# Quasisymmetric map

In mathematics, a quasisymmetric homeomorphism between metric spaces is a map that generalizes bi-Lipschitz maps. While bi-Lipschitz maps shrink or expand the diameter of a set by no more than a multiplicative factor, quasisymmetric maps satisfy the weaker geometric property that they preserve the relative sizes of sets: if two sets A and B have diameters t and are no more than distance t apart, then the ratio of their sizes changes by no more than a multiplicative constant. These maps are also related to quasiconformal maps, since in many circumstances they are in fact equivalent.

## Definition

Let (X, dX) and (Y, dY) be two metric spaces. A homeomorphism f:X  Y is said to be η-quasisymmetric if there is an increasing function η : [0, ∞)  [0, ∞) such that for any triple x, y, z of distinct points in X, we have

${\frac {d_{Y}(f(x),f(y))}{d_{Y}(f(x),f(z))}}\leq \eta \left({\frac {d_{X}(x,y)}{d_{X}(x,z)}}\right).$ ## Basic properties

Inverses are quasisymmetric
If f : X  Y is an invertible η-quasisymmetric map as above, then its inverse map is $\eta '$ -quasisymmetric, where $\eta '$ (t) = 1/η(1/t).
Quasisymmetric maps preserve relative sizes of sets
If A and B are subsets of X and A is a subset of B, then
${\frac {1}{2\eta ({\frac {{\text{diam }}A}{{\text{diam }}B}})}}\leq {\frac {{\text{diam }}f(B)}{{\text{diam }}f(A)}}\leq \eta \left({\frac {2{\text{diam }}B}{{\text{diam }}A}}\right).$ ## Examples

### Weakly quasisymmetric maps

A map f:X→Y is said to be H-weakly-quasisymmetric for some H > 0 if for all triples of distinct points x,y,z in X, we have

$|f(x)-f(y)|\leq H|f(x)-f(z)|\;\;\;{\text{ whenever }}\;\;\;|x-y|\leq |x-z|$ Not all weakly quasisymmetric maps are quasisymmetric. However, if X is connected and X and Y are doubling, then all weakly quasisymmetric maps are quasisymmetric. The appeal of this result is that proving weak-quasisymmetry is much easier than proving quasisymmetry directly, and in many natural settings the two notions are equivalent.

### δ-monotone maps

A monotone map f:H  H on a Hilbert space H is δ-monotone if for all x and y in H,

$\langle f(x)-f(y),x-y\rangle \geq \delta |f(x)-f(y)|\cdot |x-y|.$ To grasp what this condition means geometrically, suppose f(0) = 0 and consider the above estimate when y = 0. Then it implies that the angle between the vector x and its image f(x) stays between 0 and arccos δ < π/2.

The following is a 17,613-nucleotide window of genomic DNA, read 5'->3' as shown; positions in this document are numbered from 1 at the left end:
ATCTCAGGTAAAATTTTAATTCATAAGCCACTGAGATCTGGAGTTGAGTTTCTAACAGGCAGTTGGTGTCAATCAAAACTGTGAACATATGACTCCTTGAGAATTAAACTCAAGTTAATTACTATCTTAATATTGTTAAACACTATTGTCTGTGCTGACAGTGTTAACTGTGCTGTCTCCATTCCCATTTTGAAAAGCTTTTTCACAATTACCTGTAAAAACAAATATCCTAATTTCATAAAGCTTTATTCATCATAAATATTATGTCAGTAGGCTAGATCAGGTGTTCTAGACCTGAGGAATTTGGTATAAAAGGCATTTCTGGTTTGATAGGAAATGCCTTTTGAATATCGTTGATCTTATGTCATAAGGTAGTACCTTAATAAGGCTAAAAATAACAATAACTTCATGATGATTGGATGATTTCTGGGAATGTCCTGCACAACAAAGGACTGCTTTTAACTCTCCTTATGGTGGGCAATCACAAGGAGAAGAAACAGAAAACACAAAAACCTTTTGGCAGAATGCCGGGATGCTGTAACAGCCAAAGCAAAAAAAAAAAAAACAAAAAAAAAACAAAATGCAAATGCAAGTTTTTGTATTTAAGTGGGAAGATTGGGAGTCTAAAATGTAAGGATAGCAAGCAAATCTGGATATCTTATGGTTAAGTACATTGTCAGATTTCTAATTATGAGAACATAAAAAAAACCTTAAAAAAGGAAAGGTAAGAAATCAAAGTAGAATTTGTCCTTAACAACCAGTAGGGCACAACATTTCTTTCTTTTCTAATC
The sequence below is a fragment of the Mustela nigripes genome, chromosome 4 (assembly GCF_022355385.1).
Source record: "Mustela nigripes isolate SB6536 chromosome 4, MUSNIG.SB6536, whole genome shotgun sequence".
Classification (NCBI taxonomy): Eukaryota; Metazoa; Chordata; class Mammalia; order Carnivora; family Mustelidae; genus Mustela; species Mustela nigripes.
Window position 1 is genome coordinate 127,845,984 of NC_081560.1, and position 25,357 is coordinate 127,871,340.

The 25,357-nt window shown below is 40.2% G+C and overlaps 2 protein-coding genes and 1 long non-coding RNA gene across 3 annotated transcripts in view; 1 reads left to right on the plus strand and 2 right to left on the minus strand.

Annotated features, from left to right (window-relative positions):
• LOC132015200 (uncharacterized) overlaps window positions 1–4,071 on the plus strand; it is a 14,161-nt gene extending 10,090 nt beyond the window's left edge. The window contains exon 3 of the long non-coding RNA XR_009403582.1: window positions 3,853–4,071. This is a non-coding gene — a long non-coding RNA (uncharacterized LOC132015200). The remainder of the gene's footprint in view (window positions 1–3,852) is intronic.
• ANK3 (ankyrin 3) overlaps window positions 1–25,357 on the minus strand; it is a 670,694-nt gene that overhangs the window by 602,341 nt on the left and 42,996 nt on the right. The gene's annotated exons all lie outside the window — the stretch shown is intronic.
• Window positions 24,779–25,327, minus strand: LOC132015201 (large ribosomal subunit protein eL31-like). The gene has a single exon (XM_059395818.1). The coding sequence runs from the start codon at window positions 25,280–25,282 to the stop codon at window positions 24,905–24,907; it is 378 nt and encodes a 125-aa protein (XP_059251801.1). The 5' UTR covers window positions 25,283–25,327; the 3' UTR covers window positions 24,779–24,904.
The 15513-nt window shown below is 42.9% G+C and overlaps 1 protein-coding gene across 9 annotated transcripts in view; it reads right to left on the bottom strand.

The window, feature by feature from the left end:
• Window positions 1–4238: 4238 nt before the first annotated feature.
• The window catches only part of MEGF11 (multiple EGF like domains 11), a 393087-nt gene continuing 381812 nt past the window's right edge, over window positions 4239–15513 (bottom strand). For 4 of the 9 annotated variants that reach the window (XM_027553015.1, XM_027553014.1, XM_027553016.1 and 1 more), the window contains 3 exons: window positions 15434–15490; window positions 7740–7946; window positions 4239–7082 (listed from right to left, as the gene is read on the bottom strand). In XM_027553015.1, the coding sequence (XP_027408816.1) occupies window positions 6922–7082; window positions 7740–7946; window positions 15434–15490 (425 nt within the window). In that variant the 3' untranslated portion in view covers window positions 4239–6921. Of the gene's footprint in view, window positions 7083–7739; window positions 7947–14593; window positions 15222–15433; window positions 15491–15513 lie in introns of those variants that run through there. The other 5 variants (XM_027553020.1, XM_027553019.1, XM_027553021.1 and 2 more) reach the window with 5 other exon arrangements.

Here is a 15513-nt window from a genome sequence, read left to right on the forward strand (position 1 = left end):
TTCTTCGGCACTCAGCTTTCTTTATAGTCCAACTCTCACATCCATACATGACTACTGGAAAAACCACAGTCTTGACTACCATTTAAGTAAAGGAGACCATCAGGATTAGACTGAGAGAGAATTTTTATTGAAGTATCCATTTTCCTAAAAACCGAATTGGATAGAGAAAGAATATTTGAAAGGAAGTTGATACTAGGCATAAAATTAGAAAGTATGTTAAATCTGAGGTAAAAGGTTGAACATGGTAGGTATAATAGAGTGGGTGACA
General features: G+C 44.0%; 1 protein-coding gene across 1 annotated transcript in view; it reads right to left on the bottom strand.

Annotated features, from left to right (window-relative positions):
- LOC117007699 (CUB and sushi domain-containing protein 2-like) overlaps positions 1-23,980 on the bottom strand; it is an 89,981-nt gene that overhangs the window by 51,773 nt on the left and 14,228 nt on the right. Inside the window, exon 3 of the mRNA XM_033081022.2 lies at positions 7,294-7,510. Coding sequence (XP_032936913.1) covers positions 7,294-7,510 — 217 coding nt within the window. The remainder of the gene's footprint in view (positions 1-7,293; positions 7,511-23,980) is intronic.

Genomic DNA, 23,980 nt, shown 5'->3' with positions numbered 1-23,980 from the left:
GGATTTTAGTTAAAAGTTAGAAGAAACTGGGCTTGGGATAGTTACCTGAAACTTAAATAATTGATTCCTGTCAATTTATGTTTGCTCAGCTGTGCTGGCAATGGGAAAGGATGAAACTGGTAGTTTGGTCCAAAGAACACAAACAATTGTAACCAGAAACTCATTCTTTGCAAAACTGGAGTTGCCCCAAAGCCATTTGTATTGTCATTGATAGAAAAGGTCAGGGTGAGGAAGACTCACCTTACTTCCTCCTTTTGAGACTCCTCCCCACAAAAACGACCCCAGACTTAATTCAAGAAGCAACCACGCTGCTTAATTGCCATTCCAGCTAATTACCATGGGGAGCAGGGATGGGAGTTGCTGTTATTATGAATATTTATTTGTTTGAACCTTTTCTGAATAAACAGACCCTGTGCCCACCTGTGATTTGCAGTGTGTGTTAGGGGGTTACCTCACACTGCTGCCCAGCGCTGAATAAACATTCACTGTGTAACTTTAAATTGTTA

These maps are quasisymmetric, although they are a much narrower subclass of quasisymmetric maps. For example, while a general quasisymmetric map in the complex plane could map the real line to a set of Hausdorff dimension strictly greater than one, a δ-monotone will always map the real line to a rotated graph of a Lipschitz function L:ℝ  ℝ.

## Doubling measures

### The real line

Quasisymmetric homeomorphisms of the real line to itself can be characterized in terms of their derivatives. An increasing homeomorphism f:ℝ  ℝ is quasisymmetric if and only if there is a constant C > 0 and a doubling measure μ on the real line such that

$f(x)=C+\int _{0}^{x}\,d\mu (t).$ ### Euclidean space

An analogous result holds in Euclidean space. Suppose C = 0 and we rewrite the above equation for f as

$f(x)={\frac {1}{2}}\int _{\mathbb {R} }\left({\frac {x-t}{|x-t|}}+{\frac {t}{|t|}}\right)d\mu (t).$ Writing it this way, we can attempt to define a map using this same integral, but instead integrate (what is now a vector valued integrand) over ℝn: if μ is a doubling measure on ℝn and

$\int _{|x|>1}{\frac {1}{|x|}}\,d\mu (x)<\infty$ then the map

$f(x)={\frac {1}{2}}\int _{\mathbb {R} ^{n}}\left({\frac {x-y}{|x-y|}}+{\frac {y}{|y|}}\right)\,d\mu (y)$ is quasisymmetric (in fact, it is δ-monotone for some δ depending on the measure μ).

## Quasisymmetry and quasiconformality in Euclidean space

Let Ω and Ω´ be open subsets of ℝn. If f : Ω  Ω´ is η-quasisymmetric, then it is also K-quasiconformal, where K > 0 is a constant depending on η.

Conversely, if f : Ω  Ω´ is K-quasiconformal and B(x, 2r) is contained in Ω, then f is η-quasisymmetric on B(x, r), where η depends only on K.